a society composed of thirty percent of disadvantaged, thirty percent of chronically insecure, and forty percent of privileged people . We have seen a similar pattern emerge in New Zealand. A recently published atlas, Degree of Deprivation in New Zealand, puts poverty on the map . Rather than hills, roads and rivers, the atlas shows the poorest areas in dark red and the richest in dark green— with eight paler shades of poverty or affluence in between.

The top ten percent of households are much better off now than ten years ago, the next twenty percent are just holding their own, and the "bottom" seventy percent are worse off. Half of all children live in the poorest households. Although unemployment figures are currently low by New Zealand standards, an increased number of jobs is part-time, casual, low-paid. Last year Statistics New Zealand wrote that: despite improved labour market conditions between 1991 - 1996, the increased inequality in the distribution of personal market income did not change correspondingly. Many studies have documented the changes over the last 15 years, all telling the same story. At long last, in June this year a Treasury-commissioned report takes seriously that New Zealand has one of the highest levels of income inequality in the OECD and the author of the report states that the overall picture should be a concern for policy makers . Throughout the 1990s I was involved with others in bringing report after report to the attention of politicians, policy-makers, and the public. The reports documented the extent of what was termed the 'social deficit'. Following the 1993 attempt by the mainstream Churches to promote social justice, they issued with the help of the New Zealand Christian Council of Social Services the Open Letter on Poverty in 1996—another election year . It was signed by 150 prominent Christians. Again, not much changed and the social deficit kept mounting. In 1998 many had had enough and decided to "walk for change" in a Hikoi of Hope. Initiated by the Anglican Church, but supported by the other Churches and community groups, the Hikoi was even more specific in the changes it sought to bring about. Chris Trotter describes it as 'the last gasp of the Christian Left'.. I disagree. Christianity is neither Left nor Right. Those who walked in the Hikoi of Hope—and not all of them were Christians—were moving beyond belief. They acted on their belief that as human beings we are interdependent. Conclusion In conclusion let me first summarize the points I have made:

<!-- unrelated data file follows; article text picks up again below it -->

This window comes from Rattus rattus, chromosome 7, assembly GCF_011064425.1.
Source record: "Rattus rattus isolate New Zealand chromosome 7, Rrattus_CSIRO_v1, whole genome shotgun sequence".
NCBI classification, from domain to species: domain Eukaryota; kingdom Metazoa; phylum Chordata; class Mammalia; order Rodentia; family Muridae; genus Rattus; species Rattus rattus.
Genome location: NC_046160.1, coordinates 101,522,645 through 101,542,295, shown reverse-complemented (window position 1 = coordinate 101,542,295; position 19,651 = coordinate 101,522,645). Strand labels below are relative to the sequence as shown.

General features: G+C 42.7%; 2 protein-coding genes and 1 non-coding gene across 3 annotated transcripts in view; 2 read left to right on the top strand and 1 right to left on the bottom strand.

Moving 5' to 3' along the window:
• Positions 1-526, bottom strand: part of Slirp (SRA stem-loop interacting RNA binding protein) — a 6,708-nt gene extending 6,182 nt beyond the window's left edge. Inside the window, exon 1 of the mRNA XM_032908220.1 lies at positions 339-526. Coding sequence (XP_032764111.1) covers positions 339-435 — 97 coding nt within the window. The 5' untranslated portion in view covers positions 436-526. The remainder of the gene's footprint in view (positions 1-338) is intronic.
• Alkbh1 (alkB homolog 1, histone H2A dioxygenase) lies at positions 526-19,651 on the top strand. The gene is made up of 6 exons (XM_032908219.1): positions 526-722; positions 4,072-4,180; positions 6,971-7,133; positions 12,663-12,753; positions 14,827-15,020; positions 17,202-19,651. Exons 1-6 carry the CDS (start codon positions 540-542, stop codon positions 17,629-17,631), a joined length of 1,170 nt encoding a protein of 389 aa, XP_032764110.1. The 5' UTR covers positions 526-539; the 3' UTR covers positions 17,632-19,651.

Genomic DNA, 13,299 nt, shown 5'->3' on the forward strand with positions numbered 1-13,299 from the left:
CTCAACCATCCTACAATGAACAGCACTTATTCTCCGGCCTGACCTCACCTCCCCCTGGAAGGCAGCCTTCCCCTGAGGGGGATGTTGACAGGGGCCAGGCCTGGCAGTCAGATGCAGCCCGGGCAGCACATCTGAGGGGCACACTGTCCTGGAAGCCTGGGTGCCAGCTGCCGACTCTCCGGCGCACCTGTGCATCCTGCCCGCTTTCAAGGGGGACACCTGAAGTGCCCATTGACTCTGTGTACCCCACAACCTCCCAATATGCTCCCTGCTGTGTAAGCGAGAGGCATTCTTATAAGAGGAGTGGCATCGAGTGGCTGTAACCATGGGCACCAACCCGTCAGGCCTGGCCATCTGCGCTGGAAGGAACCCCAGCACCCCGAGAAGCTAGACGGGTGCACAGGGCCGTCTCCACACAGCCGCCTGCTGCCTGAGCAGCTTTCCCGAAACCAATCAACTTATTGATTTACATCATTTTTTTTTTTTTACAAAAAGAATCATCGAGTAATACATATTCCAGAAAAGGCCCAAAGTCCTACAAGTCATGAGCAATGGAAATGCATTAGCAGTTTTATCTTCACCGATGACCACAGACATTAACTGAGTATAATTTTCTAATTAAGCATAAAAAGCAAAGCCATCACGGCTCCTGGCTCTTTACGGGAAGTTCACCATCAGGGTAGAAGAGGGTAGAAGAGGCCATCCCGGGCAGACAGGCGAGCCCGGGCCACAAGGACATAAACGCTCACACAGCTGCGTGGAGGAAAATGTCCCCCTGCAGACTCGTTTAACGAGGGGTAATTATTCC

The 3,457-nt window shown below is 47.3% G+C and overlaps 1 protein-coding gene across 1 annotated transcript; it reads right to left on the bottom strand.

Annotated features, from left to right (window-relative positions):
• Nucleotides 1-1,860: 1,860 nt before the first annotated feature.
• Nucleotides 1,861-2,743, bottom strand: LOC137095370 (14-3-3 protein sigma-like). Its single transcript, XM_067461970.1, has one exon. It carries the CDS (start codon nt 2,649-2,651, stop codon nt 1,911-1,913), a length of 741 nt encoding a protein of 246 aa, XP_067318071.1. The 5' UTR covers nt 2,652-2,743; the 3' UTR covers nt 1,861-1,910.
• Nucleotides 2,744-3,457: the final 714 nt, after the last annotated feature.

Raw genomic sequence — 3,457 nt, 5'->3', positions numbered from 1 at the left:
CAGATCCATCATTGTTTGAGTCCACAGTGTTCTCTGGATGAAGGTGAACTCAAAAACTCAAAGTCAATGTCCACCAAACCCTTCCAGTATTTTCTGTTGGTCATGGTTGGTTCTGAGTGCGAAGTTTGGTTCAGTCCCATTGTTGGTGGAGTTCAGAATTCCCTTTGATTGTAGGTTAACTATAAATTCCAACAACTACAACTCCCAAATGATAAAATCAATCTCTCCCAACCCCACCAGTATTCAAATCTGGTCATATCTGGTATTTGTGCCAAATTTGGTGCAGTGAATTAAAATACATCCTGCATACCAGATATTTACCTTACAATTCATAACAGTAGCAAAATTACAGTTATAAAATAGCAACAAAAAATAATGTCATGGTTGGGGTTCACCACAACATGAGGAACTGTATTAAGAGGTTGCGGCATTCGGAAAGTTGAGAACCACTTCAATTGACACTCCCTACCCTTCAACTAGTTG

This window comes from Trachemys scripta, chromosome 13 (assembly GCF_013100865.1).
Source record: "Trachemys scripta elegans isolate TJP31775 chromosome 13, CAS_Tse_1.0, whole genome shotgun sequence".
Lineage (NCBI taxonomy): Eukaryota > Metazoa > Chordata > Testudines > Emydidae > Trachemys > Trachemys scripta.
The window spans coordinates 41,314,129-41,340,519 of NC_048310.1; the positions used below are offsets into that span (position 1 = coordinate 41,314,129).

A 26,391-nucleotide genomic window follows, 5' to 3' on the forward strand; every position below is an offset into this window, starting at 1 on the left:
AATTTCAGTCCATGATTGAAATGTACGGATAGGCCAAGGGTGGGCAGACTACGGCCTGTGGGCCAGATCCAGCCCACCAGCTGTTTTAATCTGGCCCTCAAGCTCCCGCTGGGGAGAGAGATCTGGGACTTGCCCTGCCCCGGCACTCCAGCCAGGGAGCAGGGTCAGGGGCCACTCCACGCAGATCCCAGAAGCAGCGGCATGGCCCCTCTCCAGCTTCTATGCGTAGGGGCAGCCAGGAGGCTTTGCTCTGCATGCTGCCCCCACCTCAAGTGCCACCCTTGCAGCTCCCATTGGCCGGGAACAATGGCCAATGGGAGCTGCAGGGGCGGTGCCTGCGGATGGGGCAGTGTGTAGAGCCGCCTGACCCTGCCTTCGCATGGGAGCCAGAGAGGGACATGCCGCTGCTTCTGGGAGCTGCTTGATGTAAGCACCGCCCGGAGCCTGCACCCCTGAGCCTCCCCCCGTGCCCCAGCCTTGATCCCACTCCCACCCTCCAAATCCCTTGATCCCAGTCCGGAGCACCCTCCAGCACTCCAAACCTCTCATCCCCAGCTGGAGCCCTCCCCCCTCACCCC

1. true spirituality leads to action
  2. as relational beings we have a social responsibility
  3. we remain personally responsible for what we do
  4. over the last few years three quite different initiatives in New Zealand have explored what social responsibility would mean: the draft Code of Social and Family Responsibility, the Businesses for Social Responsibility, and a Social Responsibility Act.
  5. social responsibility has many dimensions, including being a socially responsible consumer and investor
  6. we need to take collective responsibility for New Zealand's 'social deficit'
  7. Churches have drawn attention to the social deficit through the Social Justice Statement, the Open Letter on Poverty and the Hikoi of Hope. They have called on people to take their social responsibility seriously.
Let me conclude. For over ten years I have been involved in work for social justice. I was a member of the Commission for Justice, Peace and Development of the Catholic Archdiocese of Wellington. Other Catholic dioceses in New Zealand have similar commissions; so have other mainstream Churches. The purpose of these commissions is to put our belief in a just and merciful God in practice and to speak out. This morning I am standing at the Sea of Faith. I have told you how I put my beliefs into practice: I invite you to do the same.